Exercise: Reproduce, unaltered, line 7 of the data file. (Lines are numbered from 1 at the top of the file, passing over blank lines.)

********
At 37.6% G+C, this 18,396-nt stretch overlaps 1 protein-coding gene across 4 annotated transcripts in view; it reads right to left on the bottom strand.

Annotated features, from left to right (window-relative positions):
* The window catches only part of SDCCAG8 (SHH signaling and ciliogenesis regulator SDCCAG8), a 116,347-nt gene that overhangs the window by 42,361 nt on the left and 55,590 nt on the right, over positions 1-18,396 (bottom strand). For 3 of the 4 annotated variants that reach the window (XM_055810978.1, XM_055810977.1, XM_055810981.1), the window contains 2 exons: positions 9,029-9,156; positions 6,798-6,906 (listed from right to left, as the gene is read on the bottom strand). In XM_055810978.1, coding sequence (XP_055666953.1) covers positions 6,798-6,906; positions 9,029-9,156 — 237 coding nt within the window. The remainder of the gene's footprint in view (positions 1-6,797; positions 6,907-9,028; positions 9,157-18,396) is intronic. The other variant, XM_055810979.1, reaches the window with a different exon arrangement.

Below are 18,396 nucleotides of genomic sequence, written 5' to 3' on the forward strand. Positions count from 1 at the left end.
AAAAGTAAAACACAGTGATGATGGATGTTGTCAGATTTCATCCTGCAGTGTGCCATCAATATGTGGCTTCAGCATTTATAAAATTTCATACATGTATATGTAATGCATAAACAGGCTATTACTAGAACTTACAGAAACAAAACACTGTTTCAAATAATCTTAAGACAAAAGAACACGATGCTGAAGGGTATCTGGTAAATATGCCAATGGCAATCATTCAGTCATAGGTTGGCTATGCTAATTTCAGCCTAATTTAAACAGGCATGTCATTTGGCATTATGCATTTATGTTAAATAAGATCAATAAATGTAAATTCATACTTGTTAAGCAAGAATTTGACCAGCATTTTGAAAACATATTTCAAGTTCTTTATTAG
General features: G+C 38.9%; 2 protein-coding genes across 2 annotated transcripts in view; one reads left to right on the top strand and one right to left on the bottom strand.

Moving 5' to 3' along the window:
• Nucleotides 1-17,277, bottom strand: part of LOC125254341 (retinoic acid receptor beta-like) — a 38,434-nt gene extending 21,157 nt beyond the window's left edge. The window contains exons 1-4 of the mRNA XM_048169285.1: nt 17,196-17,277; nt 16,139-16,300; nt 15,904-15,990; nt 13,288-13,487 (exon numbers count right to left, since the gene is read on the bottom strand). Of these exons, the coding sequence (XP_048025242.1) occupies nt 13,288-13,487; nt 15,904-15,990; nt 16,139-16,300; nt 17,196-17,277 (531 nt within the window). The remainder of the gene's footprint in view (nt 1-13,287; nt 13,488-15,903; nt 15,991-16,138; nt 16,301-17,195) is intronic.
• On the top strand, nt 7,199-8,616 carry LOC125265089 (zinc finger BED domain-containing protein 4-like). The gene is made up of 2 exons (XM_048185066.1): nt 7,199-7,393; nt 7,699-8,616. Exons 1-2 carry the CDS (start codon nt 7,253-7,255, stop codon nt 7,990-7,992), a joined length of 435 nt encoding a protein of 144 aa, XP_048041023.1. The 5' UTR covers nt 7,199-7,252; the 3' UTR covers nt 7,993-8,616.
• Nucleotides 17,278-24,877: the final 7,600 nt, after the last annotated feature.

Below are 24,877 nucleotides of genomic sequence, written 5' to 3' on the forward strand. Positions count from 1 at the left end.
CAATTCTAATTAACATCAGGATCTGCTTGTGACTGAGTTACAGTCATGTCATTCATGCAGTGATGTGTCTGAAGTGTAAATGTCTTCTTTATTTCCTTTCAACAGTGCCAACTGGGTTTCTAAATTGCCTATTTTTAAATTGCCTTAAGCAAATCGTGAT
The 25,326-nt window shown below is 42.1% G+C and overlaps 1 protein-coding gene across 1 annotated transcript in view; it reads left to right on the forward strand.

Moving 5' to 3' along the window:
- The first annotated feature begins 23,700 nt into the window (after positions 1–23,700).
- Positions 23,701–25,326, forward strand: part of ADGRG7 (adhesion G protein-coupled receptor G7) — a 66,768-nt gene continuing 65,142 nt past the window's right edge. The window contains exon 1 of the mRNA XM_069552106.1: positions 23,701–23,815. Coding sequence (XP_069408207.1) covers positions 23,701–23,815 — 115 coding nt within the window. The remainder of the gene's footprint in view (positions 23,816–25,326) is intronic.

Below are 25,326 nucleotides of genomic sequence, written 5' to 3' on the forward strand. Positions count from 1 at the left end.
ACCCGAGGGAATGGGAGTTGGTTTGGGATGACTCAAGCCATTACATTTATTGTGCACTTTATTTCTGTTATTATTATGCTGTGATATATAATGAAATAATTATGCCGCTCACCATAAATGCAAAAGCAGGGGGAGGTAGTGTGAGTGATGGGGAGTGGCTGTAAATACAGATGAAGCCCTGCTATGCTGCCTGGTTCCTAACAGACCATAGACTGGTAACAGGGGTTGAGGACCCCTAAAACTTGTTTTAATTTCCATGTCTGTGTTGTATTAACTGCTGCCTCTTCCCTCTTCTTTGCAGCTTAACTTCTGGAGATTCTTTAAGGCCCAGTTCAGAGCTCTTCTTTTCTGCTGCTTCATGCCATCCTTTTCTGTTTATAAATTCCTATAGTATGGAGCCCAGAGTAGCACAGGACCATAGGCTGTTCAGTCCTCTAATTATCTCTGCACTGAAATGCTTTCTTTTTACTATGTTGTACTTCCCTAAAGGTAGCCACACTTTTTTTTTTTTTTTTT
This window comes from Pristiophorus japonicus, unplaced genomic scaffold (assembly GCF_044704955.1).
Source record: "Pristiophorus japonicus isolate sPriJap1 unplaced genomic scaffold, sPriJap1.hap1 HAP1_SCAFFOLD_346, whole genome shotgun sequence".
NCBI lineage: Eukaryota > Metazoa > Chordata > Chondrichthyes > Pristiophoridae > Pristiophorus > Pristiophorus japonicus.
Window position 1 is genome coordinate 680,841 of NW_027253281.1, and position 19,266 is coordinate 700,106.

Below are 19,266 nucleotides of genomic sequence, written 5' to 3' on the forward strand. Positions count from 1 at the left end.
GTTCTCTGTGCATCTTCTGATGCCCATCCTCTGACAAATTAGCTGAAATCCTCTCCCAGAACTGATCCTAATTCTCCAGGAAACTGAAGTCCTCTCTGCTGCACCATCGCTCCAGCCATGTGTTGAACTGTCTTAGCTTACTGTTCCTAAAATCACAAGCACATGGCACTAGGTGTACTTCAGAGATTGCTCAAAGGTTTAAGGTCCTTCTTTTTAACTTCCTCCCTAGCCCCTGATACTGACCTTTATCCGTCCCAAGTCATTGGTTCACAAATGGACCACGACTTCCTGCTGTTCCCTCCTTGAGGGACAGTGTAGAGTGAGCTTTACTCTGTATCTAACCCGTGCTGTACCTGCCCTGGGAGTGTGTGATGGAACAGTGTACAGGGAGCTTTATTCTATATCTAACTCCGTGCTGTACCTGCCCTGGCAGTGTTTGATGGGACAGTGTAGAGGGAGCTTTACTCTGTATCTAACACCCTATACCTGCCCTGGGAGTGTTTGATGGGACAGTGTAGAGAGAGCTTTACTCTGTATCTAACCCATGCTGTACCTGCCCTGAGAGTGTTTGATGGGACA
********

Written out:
Moving 5' to 3' along the window: